When you’re a beginner driver, learning to drive can be a thrilling and taxing adventure, but it can also be quite scary and nerve-wracking.
People progress at different rates, but many novice drivers share similar challenges.
In this article, we’ll go over eight issues that frequently arise for new student drivers, as well as some advice for dealing with driver anxiety.
Fear of Accidents
The fear of having an accident is a major issue for many new student drivers.
This kind of worry is natural but has the potential to prevent action.
Remembering that accidents are uncommon and that most of them can be avoided can help you overcome your anxiety.
Maintain alertness and use defensive manoeuvres to keep yourself and others safe on the road.
Anxiety about Driving Alone
There is a common fear among new drivers, especially teen drivers, of being on the road by themselves for the first time at night or in an unfamiliar area.
Practice during the day in safe, familiar places to help overcome your fear of the unknown.
Drive with a friend or family member you trust in unfamiliar areas until you feel comfortable doing so on your own.
The issue mostly stems from an over-reliance on a driving instructor, or an overvaluing of the presence of an instructor or teacher for your driving success.
Once you pass, your driving instructor, unfortunately, won’t be there beside you, but honestly, this is more of a good thing than a bad thing!
You will develop your own driving style when your instructor isn’t watching you like a hawk, and over-critical of the smallest mistakes.
Driving alone is a bonus and not a negative!
Nervousness about Driving with Passengers
Many new student drivers have never driven with passengers before, and it can be nerve-wracking to do so for the first time.
You should begin by driving solo or with a partner, or best friend, or stick with your instructor at first, and then increase the number of passengers as you gain experience.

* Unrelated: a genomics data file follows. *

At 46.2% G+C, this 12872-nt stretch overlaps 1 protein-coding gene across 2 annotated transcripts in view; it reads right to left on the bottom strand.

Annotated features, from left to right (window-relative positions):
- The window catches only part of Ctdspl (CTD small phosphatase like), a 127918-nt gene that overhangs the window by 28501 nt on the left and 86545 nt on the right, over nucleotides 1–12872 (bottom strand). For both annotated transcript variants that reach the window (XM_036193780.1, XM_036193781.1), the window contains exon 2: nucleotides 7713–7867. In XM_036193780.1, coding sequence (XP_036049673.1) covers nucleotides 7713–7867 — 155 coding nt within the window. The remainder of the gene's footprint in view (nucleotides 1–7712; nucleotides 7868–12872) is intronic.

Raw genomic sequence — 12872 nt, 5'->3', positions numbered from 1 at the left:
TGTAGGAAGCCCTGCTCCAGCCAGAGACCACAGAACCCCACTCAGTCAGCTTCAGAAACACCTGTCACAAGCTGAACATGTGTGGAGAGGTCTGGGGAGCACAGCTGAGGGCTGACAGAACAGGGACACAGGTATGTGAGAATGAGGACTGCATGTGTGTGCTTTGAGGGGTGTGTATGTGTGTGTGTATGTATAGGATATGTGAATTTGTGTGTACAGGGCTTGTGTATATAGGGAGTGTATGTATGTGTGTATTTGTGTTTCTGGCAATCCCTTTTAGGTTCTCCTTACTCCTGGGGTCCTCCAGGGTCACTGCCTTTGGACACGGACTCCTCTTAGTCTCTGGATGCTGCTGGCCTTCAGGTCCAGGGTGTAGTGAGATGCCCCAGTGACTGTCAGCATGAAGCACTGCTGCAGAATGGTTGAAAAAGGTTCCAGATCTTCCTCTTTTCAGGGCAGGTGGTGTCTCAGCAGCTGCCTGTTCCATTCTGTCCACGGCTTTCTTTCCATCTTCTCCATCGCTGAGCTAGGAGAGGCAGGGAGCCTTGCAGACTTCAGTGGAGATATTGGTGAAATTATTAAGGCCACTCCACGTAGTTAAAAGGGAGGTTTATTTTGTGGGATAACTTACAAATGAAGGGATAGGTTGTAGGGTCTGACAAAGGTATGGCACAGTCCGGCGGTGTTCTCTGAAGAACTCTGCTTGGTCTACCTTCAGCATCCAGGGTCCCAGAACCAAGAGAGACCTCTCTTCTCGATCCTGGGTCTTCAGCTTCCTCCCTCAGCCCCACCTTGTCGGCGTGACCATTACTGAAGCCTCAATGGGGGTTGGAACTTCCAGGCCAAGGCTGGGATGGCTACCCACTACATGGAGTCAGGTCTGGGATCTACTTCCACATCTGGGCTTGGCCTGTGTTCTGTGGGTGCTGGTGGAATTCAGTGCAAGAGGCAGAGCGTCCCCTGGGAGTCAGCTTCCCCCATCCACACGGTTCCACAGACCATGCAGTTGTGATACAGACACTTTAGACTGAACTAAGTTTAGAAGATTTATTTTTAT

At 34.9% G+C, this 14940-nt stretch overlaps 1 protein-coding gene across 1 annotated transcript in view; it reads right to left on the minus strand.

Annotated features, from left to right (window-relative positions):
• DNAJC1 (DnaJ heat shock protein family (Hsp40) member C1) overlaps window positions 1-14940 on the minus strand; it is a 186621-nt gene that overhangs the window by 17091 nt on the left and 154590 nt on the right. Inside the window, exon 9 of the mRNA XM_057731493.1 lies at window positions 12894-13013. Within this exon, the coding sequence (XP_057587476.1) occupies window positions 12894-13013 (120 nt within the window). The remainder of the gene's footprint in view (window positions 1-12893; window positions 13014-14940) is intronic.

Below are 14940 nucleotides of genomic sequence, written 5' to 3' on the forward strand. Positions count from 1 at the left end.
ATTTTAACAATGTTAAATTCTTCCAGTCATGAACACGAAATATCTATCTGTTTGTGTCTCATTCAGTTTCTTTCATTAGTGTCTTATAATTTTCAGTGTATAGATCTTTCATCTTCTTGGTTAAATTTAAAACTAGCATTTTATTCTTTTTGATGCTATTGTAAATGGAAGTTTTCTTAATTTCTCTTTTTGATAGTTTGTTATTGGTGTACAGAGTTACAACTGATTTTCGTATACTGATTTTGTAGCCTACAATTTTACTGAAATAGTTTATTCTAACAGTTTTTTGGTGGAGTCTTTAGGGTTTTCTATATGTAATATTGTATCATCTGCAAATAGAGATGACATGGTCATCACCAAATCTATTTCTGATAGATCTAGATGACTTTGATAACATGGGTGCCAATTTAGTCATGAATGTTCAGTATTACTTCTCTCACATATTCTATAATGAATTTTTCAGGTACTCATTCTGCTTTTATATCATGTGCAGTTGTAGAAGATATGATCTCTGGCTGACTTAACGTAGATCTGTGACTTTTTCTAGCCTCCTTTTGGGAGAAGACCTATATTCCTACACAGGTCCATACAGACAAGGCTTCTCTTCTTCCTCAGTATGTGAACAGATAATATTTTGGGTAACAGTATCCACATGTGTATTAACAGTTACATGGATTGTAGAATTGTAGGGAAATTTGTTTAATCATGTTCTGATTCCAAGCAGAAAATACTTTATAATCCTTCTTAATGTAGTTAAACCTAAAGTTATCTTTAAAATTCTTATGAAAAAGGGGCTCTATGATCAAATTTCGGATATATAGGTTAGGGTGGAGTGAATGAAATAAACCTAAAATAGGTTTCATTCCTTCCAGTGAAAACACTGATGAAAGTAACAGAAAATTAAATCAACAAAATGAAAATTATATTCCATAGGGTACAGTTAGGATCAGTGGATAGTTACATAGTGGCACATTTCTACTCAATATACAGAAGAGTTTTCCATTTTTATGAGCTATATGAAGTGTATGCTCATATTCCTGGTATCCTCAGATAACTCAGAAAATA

Difficulty with Parallel Parking
A lot of new student drivers have trouble parallel parking.
Cones or other markers can be used for practice in a risk-free environment.
To park more precisely, take your time and make use of nearby landmarks.
There are great youtube videos on how to properly parallel park and it is a popular manoeuvre to come up in your test!
Struggles with Changing Lanes
Changing lanes, especially in heavy traffic or on busy highways, can be difficult for new student drivers.
The solution is to get used to driving on less-busy streets first.
Prior to switching lanes, make sure that there are no obstacles in your way by using your mirrors and turn signals.
Anxiety about Driving on the Highway
Learner drivers often feel unprepared when faced with the challenges of motorway driving.
To get past this, you should first practise on less-trafficked streets before venturing onto busier thoroughfares.
If you’re not confident with speed, stick to the correct lane and maintain a safe distance from oncoming traffic – avoid switching into the fast lane.
Difficulty with Backing Up
New student drivers often struggle when backing up, especially in a straight line or around a corner.
Cones or other markers can be used for practise in a risk-free environment.
Before reversing, make sure there are no obstructions in your line of sight by checking your mirrors and turning your head.
Fear of Making Mistakes
It’s natural for a novice driver to be nervous about being seen and judged.
Keep in mind that blunders are an inevitable part of the learning process and that you are not alone in this.
Don’t rush things; instead, give yourself time to learn and practise.
Of course with driving mistakes can prove to be a big deal, however, if you stick to the basics, and keep yourself and the pedestrians around you safe, you will be fine.
If you are unsure about anything, simply slow your vehicle down to a safe speed, and make a decisive decision.
Topping up fuel on your own
The process of filling up a tank, as simple as it is for an experienced driver, can be intimidating and difficult to understand for a novice driver.
Fill up your tank before it runs dry, and make sure you know what kind of fuel your car takes.
If you are nervous, bring along a reliable companion to the fuel station so they can demonstrate the correct way to fill the tank.
My mum had to show me how to fill my tank when I was 22!
Be sure to check that the petrol cap is on tight before setting out on your journey. Refilling petrol tanks will become second nature the more you do it.
Overall, it’s true that learning to drive isn’t easy, but with time, effort, and a good frame of mind, even the most nervous new drivers can become safe, responsible motorists.
You should take things slowly, get advice and assistance when you need it, and keep your eyes on the prize.
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